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Wheels Fell Off Molly Malone’s Barrow

by Jimmy Rhatigan

Pics by Donal Foley

Retired teacher Brian Cody will be happy to have had more pluses than minuses on his copy book of team notes after he chalked up yet another Leinster Hurling Crown with his passionate Cats.
Like the rest of us, hurlers chasing All-Ireland success are walking on thin ice as they have to put at least as much planning into dodging a deadly Covid as they do into any big match preparation.
Thankfully Cody’s Cats had a clean sheet as they went into battle for a third consecutive Bob O’Keeffe Cup but, unfortunately, the Dubs got the kind of pre-match blow that team managers must dread.
The Sky Blues had four squad members in isolation and hence enforced team shuffling was their lot.
In sporting warfare there is no room for sympathy and so Kilkenny set about its task with its usual high spirits.
Despite the promptings of loyal fans in an 18,000 crowd, the opening half didn’t add to the heat of a blazing sun but the game did go to be an interesting and oft exciting Scrap Saturday.

It was 12 points to 9 in Kilkenny’s favour at the break but while the Cats may not have put the wind up the Dubs in half one, they certainly kicked up a storm in half two as the tempo was raised.
And so to Cody’s copy book.
His scribbles should most definitely have included an honours performance by towering O’Loughlin Gaels defender Huw Lawlor who gave the display of his young hurling career.
His defending was awesome, commanding and superbly intelligent and his Man of the Match award was fully deserved.
Perhaps what crowned a terrific second half for Kilkenny was the excellent use of subs as fresh bodies with hungry ambitions spurred the Noreside machine to full throttle.
Particularly pleasing was the wonderful work of Cillian Buckley who made an instant impression and was a breath of fresh air.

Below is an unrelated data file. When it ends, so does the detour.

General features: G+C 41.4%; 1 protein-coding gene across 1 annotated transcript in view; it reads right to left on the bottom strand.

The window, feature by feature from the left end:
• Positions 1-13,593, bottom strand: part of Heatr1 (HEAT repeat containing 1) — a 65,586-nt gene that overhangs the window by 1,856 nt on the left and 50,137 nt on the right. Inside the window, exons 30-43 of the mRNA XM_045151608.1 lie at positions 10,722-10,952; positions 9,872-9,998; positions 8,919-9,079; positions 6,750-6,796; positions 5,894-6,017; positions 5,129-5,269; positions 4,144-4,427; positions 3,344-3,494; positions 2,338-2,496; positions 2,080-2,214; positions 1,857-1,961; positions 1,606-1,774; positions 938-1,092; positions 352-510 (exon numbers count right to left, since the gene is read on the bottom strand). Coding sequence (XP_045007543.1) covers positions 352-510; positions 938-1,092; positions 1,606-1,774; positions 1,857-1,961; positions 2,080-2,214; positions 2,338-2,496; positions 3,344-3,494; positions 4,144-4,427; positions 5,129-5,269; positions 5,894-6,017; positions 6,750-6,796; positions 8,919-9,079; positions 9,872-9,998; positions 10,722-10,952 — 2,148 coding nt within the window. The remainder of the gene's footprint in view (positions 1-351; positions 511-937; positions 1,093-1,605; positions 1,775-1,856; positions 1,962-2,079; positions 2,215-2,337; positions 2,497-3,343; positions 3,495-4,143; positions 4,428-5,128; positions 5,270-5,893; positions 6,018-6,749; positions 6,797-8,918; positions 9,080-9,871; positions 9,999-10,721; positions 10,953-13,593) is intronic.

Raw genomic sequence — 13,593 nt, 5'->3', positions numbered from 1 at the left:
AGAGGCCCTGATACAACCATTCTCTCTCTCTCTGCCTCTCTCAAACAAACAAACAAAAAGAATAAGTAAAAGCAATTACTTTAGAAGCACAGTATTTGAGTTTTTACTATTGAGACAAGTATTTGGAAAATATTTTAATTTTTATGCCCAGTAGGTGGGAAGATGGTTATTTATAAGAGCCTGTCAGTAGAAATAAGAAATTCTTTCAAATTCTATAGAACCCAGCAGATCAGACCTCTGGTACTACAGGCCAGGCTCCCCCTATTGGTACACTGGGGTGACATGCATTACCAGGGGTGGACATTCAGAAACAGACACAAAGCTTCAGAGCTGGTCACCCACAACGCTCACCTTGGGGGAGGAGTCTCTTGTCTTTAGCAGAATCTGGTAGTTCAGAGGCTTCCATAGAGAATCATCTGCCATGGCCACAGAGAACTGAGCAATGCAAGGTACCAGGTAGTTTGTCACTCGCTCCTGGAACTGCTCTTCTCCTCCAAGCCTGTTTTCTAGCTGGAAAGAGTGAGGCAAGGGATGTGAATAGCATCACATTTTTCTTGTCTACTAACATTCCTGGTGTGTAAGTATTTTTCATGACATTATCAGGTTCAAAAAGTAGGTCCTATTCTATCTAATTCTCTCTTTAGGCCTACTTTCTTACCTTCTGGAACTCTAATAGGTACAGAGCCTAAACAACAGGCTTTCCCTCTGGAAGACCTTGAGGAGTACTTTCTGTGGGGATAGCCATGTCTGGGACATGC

The latter played his part in turning the screw that strengthened his team’s grip on the game as the wheels on the Molly Malone wheelbarrow had fallen off well before the finish.

Highlights of a game that was rescued by a magnificent Kilkenny performance in act two included a master class in penalty taking by TJ Reid and a display of the kind of spirit that has led to so many successes under Brian Cody over the years.
But one suspects that goals, or rather the lack of them, will be top of the agenda as Kilkenny prepares for the semi-final of the MacCarthy Cup.
Had the game been an experimental one where points did not count, it could so easily have ended in a scoreless draw.
Yes, both defences were solid but that there was a distinct lack of goal chances created will rankle with both team bosses, Dublin as it knocks on the back door and Kilkenny as it deservedly avoided a not so picturesque route to the Holy Grail.
Positive for Kilkenny is that it has the proven talent to deliver goals so maybe the key could be to provide a better service for the marksmen.
The latter is a mere view from the stands but it just may be a priority for Cody and his management team as Kilkenny prepare to jump the penultimate hurdle before the big one.

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